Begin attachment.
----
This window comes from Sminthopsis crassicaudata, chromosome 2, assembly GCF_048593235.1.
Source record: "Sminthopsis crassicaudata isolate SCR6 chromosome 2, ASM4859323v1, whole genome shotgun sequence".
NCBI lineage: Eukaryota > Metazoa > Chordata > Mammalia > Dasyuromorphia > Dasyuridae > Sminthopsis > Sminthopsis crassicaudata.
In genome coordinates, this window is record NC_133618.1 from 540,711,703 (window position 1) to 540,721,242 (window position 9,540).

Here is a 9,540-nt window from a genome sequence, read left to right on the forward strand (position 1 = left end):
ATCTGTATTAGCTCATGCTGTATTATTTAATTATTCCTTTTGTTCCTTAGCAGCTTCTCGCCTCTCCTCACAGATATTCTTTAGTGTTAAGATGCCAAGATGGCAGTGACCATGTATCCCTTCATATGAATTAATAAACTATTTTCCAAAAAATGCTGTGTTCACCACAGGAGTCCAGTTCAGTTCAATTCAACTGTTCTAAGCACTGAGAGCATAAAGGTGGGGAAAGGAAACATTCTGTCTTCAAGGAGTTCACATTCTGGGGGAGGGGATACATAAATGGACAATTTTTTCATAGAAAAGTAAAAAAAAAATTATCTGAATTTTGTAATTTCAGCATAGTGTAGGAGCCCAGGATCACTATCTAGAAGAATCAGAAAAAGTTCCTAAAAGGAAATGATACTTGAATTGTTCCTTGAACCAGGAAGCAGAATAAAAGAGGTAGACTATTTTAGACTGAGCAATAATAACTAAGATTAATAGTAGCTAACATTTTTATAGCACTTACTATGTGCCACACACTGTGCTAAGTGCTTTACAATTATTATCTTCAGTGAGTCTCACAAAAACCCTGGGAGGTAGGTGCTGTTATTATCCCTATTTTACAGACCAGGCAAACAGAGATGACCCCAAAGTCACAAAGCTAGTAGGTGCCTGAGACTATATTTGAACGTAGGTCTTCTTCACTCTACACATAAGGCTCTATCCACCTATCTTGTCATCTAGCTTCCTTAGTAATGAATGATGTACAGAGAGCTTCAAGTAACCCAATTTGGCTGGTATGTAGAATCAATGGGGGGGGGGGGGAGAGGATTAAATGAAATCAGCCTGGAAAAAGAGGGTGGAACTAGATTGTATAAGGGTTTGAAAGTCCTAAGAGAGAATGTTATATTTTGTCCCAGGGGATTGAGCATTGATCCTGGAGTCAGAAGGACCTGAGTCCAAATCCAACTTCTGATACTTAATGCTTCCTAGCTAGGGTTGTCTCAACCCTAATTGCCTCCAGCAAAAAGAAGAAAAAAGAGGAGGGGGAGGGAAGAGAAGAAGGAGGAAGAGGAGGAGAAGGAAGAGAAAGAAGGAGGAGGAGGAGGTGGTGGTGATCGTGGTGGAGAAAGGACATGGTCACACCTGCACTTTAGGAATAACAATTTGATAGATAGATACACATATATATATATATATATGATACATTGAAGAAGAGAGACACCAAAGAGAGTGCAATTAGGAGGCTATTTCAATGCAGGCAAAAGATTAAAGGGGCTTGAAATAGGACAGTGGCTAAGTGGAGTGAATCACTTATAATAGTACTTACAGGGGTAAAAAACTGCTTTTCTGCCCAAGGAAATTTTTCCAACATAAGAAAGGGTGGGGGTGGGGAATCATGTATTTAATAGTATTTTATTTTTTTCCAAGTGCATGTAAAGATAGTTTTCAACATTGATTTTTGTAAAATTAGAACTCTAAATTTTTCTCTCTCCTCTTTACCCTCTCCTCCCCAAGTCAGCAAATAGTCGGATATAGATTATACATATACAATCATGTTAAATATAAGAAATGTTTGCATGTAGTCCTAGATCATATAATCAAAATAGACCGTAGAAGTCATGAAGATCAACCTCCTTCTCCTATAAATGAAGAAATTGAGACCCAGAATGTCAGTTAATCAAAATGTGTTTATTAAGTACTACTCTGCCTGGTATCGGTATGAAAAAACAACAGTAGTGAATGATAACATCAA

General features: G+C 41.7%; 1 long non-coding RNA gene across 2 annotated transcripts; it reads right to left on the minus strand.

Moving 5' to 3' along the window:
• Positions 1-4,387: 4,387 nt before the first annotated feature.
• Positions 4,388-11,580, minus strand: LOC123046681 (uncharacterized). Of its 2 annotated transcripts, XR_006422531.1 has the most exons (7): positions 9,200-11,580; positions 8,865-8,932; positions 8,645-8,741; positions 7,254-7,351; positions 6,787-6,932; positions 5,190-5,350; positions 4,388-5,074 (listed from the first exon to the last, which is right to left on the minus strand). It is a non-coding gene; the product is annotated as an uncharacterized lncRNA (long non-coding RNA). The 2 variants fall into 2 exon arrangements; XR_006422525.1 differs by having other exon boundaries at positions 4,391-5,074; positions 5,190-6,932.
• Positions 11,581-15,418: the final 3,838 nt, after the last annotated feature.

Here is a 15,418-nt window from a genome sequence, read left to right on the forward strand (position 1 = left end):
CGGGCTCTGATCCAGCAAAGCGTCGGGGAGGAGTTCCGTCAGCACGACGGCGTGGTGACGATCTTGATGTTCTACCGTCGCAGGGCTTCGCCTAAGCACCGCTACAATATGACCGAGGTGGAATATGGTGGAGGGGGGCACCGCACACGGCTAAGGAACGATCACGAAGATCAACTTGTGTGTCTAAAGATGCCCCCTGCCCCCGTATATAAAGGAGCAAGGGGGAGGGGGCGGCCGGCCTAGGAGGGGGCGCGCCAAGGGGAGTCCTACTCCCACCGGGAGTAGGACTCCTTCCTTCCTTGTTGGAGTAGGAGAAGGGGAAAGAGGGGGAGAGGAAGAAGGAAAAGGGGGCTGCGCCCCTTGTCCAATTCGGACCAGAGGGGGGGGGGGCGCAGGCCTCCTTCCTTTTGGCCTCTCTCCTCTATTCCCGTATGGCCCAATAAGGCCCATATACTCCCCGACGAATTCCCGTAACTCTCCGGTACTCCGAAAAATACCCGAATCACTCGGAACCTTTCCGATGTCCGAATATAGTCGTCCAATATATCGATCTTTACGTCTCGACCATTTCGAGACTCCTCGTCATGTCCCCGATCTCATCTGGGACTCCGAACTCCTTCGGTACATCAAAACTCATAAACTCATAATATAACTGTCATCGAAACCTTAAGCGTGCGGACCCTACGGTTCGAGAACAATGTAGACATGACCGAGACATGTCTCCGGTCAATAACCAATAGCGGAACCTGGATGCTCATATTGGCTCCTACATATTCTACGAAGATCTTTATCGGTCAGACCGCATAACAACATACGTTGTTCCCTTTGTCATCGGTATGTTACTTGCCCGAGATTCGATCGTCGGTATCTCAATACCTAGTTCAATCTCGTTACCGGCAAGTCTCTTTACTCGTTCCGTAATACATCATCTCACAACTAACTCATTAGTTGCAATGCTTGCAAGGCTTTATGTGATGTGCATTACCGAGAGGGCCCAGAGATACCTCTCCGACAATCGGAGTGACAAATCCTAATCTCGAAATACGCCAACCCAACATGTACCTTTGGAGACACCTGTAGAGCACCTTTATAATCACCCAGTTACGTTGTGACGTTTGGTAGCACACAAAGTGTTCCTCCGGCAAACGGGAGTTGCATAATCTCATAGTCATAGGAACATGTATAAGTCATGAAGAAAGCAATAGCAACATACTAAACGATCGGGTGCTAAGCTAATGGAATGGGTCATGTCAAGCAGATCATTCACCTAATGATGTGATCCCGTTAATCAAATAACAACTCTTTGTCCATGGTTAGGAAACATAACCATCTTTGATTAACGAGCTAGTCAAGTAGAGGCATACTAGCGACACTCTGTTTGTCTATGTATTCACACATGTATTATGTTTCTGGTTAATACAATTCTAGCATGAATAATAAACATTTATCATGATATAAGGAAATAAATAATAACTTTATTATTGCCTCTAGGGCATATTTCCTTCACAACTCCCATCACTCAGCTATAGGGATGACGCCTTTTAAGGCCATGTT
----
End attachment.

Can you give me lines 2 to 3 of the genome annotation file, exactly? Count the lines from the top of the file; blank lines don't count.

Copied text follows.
Source record: "Sminthopsis crassicaudata isolate SCR6 chromosome 2, ASM4859323v1, whole genome shotgun sequence".
NCBI lineage: Eukaryota > Metazoa > Chordata > Mammalia > Dasyuromorphia > Dasyuridae > Sminthopsis > Sminthopsis crassicaudata.